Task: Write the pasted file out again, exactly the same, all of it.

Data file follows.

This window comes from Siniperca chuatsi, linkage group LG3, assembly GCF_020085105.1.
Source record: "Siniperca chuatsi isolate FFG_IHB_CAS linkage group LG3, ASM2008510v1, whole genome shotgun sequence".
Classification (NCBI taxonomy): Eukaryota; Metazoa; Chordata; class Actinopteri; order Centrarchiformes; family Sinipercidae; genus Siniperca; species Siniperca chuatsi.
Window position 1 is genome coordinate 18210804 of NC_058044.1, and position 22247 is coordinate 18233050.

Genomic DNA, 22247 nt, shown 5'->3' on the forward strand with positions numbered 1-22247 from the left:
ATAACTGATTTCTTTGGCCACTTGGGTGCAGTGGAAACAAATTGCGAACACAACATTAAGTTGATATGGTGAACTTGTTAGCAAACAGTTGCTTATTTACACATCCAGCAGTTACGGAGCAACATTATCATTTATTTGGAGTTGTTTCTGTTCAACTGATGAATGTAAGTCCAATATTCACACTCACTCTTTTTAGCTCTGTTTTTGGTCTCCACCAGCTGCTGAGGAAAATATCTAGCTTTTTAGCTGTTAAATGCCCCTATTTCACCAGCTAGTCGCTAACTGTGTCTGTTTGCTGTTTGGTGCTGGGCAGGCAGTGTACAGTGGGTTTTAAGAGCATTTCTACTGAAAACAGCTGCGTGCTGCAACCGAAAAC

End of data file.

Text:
This window comes from Siniperca chuatsi, linkage group LG3, assembly GCF_020085105.1.
Source record: "Siniperca chuatsi isolate FFG_IHB_CAS linkage group LG3, ASM2008510v1, whole genome shotgun sequence".
Classification (NCBI taxonomy): Eukaryota; Metazoa; Chordata; class Actinopteri; order Centrarchiformes; family Sinipercidae; genus Siniperca; species Siniperca chuatsi.
Window position 1 is genome coordinate 18210804 of NC_058044.1, and position 22247 is coordinate 18233050.

Genomic DNA, 22247 nt, shown 5'->3' on the forward strand with positions numbered 1-22247 from the left:
ATAACTGATTTCTTTGGCCACTTGGGTGCAGTGGAAACAAATTGCGAACACAACATTAAGTTGATATGGTGAACTTGTTAGCAAACAGTTGCTTATTTACACATCCAGCAGTTACGGAGCAACATTATCATTTATTTGGAGTTGTTTCTGTTCAACTGATGAATGTAAGTCCAATATTCACACTCACTCTTTTTAGCTCTGTTTTTGGTCTCCACCAGCTGCTGAGGAAAATATCTAGCTTTTTAGCTGTTAAATGCCCCTATTTCACCAGCTAGTCGCTAACTGTGTCTGTTTGCTGTTTGGTGCTGGGCAGGCAGTGTACAGTGGGTTTTAAGAGCATTTCTACTGAAAACAGCTGCGTGCTGCAACCGAAAAC